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Czech experts bring world’s largest beetle home from Amazonia

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Olomouc, North Moravia, Feb 10 (CTK) – Biologists from two Czech universities have brought a live titan beetle, the world’s largest, home from their expedition to Amazonia and they are examining it now, Martina Saradinova, spokeswoman for the Olomouc University’s Faculty of Sciences, told CTK on Wednesday.

The male is over 15 cm long and it weighs 35 grammes.

The opportunity to see a live titan beetle is unique. Not even Czech museums’ insects collections seem to include a titan, Saradinova said.

The experts from the universities in Olomouc and Ostrava caught the beetle in a rainforest in French Guiana.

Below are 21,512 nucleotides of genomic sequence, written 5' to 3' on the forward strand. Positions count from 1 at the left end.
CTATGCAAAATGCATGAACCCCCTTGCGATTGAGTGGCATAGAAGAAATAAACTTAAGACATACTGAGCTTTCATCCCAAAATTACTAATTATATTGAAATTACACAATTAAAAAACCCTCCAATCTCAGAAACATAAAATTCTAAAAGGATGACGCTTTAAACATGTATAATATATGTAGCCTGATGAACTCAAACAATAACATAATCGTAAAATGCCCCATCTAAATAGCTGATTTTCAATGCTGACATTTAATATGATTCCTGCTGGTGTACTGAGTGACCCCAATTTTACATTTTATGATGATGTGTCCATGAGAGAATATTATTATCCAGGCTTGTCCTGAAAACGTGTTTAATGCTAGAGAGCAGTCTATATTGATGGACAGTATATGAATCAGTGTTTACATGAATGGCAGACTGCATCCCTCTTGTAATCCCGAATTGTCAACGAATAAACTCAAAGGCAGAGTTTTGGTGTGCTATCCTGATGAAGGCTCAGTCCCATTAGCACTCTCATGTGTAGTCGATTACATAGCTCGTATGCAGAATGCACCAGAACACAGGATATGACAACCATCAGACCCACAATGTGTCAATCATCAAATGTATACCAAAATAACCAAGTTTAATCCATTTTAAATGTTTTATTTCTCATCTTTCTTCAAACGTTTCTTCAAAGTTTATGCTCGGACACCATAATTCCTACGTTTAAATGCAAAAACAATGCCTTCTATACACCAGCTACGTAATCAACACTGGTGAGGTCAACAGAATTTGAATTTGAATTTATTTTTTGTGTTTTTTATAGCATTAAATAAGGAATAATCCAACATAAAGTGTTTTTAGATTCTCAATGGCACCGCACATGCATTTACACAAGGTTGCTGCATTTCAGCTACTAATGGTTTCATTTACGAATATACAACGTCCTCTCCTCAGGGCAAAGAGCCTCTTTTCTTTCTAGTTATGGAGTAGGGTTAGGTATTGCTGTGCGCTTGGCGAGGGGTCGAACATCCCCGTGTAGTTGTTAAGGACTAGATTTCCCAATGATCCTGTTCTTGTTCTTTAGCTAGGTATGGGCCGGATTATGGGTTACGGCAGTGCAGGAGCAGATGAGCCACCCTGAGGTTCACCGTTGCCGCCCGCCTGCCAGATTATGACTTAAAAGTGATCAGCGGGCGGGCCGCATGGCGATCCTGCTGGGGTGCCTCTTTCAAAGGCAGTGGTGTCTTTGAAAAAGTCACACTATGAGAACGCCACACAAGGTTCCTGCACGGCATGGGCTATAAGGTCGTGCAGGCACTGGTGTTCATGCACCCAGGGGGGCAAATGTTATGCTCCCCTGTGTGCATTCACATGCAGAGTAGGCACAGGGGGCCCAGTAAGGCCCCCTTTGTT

“Before, the first and the last time a live titan was imported to the Czech Republic by an amateur collector more than 15 years ago,” Tomas Kuras, one of the expedition members, said.

He said the new beetle was “studied” by experts at the Ostrava university, north Bohemia, for a week before being passed on to their Olomouc colleagues for examination.

The titan beetle occurs exclusively in rainforests and it is quite difficult to catch because it must be sought at night when it is active.

“We were extremely lucky…According to our information, only three titans were caught in the area which we explored in the recent period,” Kuras said.

The experts attract the beetle by a strong source of light. It flies silently to a distance of 10 to 15 metres from the light source and then it falls to the ground. At that moment, the entomologist has to find and quickly catch it before it disappears in the darkness again.

The light can attract only male beetles. Females probably never fly.

Although the titan beetle is very attractive for experts and collectors, they paradoxically have only scarce information about it.

By observing the imported beetle, Czech experts may improve their knowledge of this unique species, which may contribute to its protection in the wild.

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